Determinants of Ultimate Control of Large Firms in Transition Countries: Empirical Evidence
We identify the ultimate ownership structures of the 20 largest firms in 12 transition countries in 1996, and the subsequent patterns of ownership change over 1996-2008. Of the state-controlled companies in 1996 more than half are still in state hands in 2008. Better quality of governmental institutions, larger external but not domestic government debt, smaller company size, and higher company profitability increase the likelihood of privatization as well as the likelihood that the company ends up ultimately in foreign hands. We document that, after 20 years, control structure and institutional quality convergence on the West is still largely incomplete.
If you experience problems downloading a file, check if you have the proper application to view it first. In case of further problems read the IDEAS help page. Note that these files are not on the IDEAS site. Please be patient as the files may be large.
As the access to this document is restricted, you may want to look for a different version under "Related research" (further below) or search for a different version of it.
Volume (Year): 169 (2013)
Issue (Month): 2 (June)
|Contact details of provider:|| Web page: https://www.mohr.de/jite|
|Order Information:|| Postal: Mohr Siebeck GmbH & Co. KG, P.O.Box 2040, 72010 Tübingen, Germany|
References listed on IDEAS
Please report citation or reference errors to , or , if you are the registered author of the cited work, log in to your RePEc Author Service profile, click on "citations" and make appropriate adjustments.:
- Saul Estrin & Jan Hanousek & Evzen Kocenda & Jan Svejnar, 2009.
"The Effects of Privatization and Ownership in Transition Economies,"
Journal of Economic Literature,
American Economic Association, vol. 47(3), pages 699-728, September.
- Estrin, Saul & Hanousek, Jan & Kocenda, Evzen & Svejnar, Jan, 2009. "Effects of privatization and ownership in transition economies," Policy Research Working Paper Series 4811, The World Bank.
- Simeon Djankov & Peter Murrell, 2002.
"Enterprise Restructuring in Transition: A Quantitative Survey,"
Journal of Economic Literature,
American Economic Association, vol. 40(3), pages 739-792, September.
- Djankov, Simeon & Murrell, Peter, 2002. "Enterprise Restructuring in Transition: A Quantitative Survey," CEPR Discussion Papers 3319, C.E.P.R. Discussion Papers.
- A. Colin Cameron & Jonah B. Gelbach & Douglas L. Miller, 2008.
"Bootstrap-Based Improvements for Inference with Clustered Errors,"
The Review of Economics and Statistics,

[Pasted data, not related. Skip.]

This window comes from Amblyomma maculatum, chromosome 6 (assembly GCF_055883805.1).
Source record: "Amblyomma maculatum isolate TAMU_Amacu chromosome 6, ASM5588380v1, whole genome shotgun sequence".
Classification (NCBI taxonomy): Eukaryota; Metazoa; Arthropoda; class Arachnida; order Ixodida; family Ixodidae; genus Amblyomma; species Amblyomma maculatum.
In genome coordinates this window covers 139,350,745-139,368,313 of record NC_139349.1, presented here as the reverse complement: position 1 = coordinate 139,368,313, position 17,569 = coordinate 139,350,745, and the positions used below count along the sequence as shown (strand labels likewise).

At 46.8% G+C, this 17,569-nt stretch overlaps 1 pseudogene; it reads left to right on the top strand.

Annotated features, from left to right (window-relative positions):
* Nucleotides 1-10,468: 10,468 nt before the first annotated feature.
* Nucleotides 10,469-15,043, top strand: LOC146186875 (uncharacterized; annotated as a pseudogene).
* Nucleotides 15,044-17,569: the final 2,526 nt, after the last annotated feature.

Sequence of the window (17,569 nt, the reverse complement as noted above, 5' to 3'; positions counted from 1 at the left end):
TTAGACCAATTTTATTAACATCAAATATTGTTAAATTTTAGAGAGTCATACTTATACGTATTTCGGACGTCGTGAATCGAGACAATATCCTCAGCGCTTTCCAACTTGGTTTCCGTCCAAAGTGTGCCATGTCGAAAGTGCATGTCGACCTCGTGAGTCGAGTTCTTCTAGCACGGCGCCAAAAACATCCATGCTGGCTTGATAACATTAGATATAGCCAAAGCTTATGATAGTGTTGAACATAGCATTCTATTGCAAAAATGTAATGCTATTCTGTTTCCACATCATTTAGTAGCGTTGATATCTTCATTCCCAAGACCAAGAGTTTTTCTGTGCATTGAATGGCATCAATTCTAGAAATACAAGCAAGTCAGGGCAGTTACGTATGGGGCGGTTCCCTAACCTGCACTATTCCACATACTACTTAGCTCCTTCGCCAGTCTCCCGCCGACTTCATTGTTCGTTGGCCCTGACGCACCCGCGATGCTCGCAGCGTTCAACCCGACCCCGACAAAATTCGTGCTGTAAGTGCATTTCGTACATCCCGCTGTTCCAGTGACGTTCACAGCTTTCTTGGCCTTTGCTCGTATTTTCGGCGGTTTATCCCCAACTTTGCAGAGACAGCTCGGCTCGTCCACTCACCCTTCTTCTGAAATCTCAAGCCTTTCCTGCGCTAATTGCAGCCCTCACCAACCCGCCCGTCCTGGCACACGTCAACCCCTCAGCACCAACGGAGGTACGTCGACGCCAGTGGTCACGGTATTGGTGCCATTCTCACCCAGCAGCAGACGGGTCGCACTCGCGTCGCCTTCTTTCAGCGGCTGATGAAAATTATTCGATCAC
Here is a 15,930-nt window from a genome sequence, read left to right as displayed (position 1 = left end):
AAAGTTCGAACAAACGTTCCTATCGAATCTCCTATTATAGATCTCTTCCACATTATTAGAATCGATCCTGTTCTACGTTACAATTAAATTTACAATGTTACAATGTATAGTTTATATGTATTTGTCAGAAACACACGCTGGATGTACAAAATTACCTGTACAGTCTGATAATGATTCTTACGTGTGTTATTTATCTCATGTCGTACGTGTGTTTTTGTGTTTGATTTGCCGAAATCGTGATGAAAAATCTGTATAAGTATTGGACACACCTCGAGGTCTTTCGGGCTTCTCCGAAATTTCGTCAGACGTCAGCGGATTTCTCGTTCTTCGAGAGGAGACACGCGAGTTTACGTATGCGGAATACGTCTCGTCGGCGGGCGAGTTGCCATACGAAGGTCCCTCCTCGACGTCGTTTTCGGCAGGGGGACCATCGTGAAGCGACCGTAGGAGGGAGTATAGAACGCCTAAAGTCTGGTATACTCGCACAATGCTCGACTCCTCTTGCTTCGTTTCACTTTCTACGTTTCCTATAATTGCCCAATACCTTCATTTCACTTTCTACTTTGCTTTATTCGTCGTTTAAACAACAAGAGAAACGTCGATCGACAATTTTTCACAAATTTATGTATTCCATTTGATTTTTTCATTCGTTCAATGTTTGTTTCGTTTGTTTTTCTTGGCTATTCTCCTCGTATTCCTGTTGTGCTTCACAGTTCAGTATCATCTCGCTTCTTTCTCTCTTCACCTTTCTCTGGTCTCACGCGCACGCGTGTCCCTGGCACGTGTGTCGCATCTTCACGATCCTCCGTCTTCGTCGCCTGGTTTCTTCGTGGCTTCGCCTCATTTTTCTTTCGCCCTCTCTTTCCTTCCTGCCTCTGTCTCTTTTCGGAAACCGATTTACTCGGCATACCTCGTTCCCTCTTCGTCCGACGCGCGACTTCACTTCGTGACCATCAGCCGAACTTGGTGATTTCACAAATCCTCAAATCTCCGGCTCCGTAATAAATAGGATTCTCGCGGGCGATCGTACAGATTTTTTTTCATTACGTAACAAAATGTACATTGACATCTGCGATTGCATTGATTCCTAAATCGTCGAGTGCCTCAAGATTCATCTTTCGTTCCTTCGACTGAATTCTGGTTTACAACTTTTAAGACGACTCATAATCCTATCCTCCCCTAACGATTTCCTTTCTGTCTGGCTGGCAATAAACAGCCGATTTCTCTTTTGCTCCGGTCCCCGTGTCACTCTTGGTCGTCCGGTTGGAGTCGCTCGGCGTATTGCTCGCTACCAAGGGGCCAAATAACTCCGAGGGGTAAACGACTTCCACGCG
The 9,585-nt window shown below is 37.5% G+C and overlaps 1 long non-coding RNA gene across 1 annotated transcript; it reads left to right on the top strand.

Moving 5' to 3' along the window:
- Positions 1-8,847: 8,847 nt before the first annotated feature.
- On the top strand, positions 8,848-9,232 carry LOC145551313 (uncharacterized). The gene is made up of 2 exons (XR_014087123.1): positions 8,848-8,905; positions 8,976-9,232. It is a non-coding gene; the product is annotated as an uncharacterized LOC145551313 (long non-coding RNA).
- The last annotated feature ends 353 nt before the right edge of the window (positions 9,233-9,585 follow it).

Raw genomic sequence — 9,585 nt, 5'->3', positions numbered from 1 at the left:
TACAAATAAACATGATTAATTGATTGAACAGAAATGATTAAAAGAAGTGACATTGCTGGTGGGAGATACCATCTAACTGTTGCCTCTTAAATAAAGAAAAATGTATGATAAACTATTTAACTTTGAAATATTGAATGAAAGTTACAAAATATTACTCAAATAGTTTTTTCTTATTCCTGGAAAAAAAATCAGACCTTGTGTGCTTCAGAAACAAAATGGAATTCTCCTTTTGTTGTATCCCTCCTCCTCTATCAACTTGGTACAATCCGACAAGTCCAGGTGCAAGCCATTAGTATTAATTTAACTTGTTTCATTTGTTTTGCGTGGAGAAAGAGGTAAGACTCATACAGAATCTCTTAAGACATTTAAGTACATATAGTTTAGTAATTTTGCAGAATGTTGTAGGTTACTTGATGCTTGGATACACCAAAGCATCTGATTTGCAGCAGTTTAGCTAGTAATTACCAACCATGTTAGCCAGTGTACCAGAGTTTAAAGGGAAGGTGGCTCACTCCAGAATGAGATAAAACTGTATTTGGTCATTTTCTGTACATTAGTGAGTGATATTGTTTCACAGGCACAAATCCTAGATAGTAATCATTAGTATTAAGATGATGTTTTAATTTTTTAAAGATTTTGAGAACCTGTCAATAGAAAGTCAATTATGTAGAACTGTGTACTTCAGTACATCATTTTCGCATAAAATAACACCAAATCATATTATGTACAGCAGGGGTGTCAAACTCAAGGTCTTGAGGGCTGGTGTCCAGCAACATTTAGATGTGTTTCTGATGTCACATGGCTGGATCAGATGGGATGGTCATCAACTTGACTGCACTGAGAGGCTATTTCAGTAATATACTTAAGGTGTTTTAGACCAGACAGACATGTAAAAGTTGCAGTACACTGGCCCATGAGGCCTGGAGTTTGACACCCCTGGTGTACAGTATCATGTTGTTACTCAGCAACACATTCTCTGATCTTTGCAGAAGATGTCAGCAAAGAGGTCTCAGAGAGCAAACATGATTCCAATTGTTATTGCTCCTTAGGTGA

MIT Press, vol. 90(3), pages 414-427, August.
- A. Colin Cameron & Jonah B. Gelbach & Douglas L. Miller, 2007. "Bootstrap-Based Improvements for Inference with Clustered Errors," NBER Technical Working Papers 0344, National Bureau of Economic Research, Inc.
- Doug Miller & A. Colin Cameron & Jonah B. Gelbach, 2006. "Bootstrap-Based Improvements for Inference with Clustered Errors," Working Papers 621, University of California, Davis, Department of Economics.
- de Melo, Martha & Denizer, Cevdet & Gelb, Alan, 1996. "From plan to market : patterns of transition," Policy Research Working Paper Series 1564, The World Bank.
- de Melo, Martha & Denizer, Cevdet & Gelb, Alan, 1996. "Patterns of Transition from Plan to Market," World Bank Economic Review, World Bank Group, vol. 10(3), pages 397-424, September.
- Bortolotti, Bernardo & Fantini, Marcella & Siniscalco, Domenico, 2004. "Privatisation around the world: evidence from panel data," Journal of Public Economics, Elsevier, vol. 88(1-2), pages 305-332, January.
When requesting a correction, please mention this item's handle: RePEc:mhr:jinste:urn:sici:0932-4569(201306)169:2_275:doucol_2.0.tx_2-t. See general information about how to correct material in RePEc.
For technical questions regarding this item, or to correct its authors, title, abstract, bibliographic or download information, contact: (Thomas Wolpert)
If you have authored this item and are not yet registered with RePEc, we encourage you to do it here. This allows to link your profile to this item. It also allows you to accept potential citations to this item that we are uncertain about.
If references are entirely missing, you can add them using this form.
If the full references list an item that is present in RePEc, but the system did not link to it, you can help with this form.
If you know of missing items citing this one, you can help us creating those links by adding the relevant references in the same way as above, for each refering item. If you are a registered author of this item, you may also want to check the "citations" tab in your profile, as there may be some citations waiting for confirmation.
Please note that corrections may take a couple of weeks to filter through the various RePEc services.